Wood plaque - how it could be done using table saw

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57 minutes ago, Lester Burnham said:

I think you could get those shapes done with a drum sander drill bit for the most part and then hand sand it to the final shape.

This is a low cost option. You can buy a drum set cheap.  It'lll take a bit longer than a rasp.

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3 hours ago, GeneT said:

I would use a sanding disc on a angle grinder.


Unless you are seriously proficient w/ one it seems to me it would be nearly impossible to maintain consistency in the angle and depth of the coves around the frame.

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I think you may be catching the drift here.  That scalloping is not a beginner project, especially without the correct tools.  You have a profile that is a set of concave arches which are then profile by a graduated amount to the equilibrium point and then withdrawn along the curve to give the desired result. That's a fancy way of saying the profile goes deeper as it follows the arch.

My first reaction is to choose an alternate design that you have tools for.  My second reaction is like others here; layout some witness lines:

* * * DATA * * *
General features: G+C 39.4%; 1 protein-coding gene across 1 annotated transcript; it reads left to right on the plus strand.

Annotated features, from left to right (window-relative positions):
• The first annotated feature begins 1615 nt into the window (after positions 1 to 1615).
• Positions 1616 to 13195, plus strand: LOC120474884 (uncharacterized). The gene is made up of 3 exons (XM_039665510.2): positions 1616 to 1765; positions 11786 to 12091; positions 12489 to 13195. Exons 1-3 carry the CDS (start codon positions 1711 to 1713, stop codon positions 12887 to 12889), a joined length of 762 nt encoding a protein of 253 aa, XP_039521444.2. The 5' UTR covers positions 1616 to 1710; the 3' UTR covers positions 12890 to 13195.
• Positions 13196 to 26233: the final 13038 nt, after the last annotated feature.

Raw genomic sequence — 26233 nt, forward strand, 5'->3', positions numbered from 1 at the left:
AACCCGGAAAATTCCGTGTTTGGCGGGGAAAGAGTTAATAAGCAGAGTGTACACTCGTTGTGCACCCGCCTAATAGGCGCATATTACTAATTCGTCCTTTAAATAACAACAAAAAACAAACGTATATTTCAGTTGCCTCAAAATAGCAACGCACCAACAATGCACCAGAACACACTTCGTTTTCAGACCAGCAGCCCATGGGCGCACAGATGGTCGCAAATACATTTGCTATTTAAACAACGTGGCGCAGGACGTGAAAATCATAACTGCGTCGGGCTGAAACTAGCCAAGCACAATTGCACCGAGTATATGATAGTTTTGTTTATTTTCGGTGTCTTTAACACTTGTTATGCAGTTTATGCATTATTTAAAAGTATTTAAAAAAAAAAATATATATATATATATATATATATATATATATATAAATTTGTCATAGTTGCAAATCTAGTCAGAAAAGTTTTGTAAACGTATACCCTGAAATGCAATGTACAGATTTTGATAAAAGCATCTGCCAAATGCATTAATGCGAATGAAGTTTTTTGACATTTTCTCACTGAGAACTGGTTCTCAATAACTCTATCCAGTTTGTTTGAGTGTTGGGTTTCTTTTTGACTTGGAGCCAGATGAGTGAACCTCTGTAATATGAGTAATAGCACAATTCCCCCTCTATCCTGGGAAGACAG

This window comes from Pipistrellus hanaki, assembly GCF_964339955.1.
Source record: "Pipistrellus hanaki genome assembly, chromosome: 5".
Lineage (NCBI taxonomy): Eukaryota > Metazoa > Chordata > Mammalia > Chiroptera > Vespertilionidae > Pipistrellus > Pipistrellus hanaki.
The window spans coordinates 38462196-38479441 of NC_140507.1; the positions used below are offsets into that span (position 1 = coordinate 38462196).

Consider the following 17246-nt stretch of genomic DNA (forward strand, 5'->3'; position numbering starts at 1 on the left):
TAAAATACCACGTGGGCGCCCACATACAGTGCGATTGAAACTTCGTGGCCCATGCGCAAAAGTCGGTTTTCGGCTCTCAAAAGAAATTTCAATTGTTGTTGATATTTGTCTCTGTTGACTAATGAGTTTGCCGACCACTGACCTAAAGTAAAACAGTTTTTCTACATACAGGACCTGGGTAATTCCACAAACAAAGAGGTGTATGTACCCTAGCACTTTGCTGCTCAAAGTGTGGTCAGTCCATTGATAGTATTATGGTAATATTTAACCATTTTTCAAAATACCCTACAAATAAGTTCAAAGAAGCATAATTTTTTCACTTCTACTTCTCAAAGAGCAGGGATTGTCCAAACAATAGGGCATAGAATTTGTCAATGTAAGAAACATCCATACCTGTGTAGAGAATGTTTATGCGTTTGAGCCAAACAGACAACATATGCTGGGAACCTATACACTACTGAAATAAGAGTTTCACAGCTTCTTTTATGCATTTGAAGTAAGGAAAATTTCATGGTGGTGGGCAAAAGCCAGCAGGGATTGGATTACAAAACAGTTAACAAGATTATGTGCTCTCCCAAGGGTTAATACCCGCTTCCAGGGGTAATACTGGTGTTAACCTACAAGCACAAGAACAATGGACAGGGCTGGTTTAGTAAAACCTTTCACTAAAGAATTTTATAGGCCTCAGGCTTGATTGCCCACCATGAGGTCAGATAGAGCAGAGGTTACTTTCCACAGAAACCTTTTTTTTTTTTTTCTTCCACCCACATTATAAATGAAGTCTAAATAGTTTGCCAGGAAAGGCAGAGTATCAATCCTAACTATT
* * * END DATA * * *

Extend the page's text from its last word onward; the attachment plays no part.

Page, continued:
grab a rasp and some sandpaper and go at it.


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If you look closely, those curves are not full thickness on the edge of the frame.  They are deepest at the front and bevel back towards the back.

Like Frank said, make a template that mimics those curves, then use a chamfer bit to create the beveled profile.  There's no way to do that with a table saw that I can think of.

Or yeah...a spokeshave and rasps...but that will require fairly honed skills to get them even close to fair.

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While I agree that doing what you need safely on a tablesaw will be non-trivial, I suggest you take a look at this site for more information on how it works:


Matthias has several videos & articles about cutting coves on the TS. Note that all of them appear to be coves along the length of the material, rather than the scalloped corners your example frame shows. To do that will require something like a miter spline jig to hold the frame at the proper angle as it passes over the saw. You also show multiple cove radii in your example. Doing that means multiple saw setups, possibly multiple jigs.

I'm not sawing it is impossible to do what you ask safely on a tablesaw. But I think it would certainly take more effort than it is worth. I have cut coves (moldings and table top edge treatments) with my tablesaw, and it is NOT a time-efficient technique, especially if you plan to make many of those plaques.

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22 hours ago, mctawards said:

The cutting hv a table saw cut mark rather a router. Will send close pic soon. Thanks


22 hours ago, Eric. said:


I think he was trying to say that the sample plaque has saw marks in the coves so he is assuming that it was done with a table saw not a router,  But my guess is that the plaque was mass produced and made to look that way, you know, "rustic".

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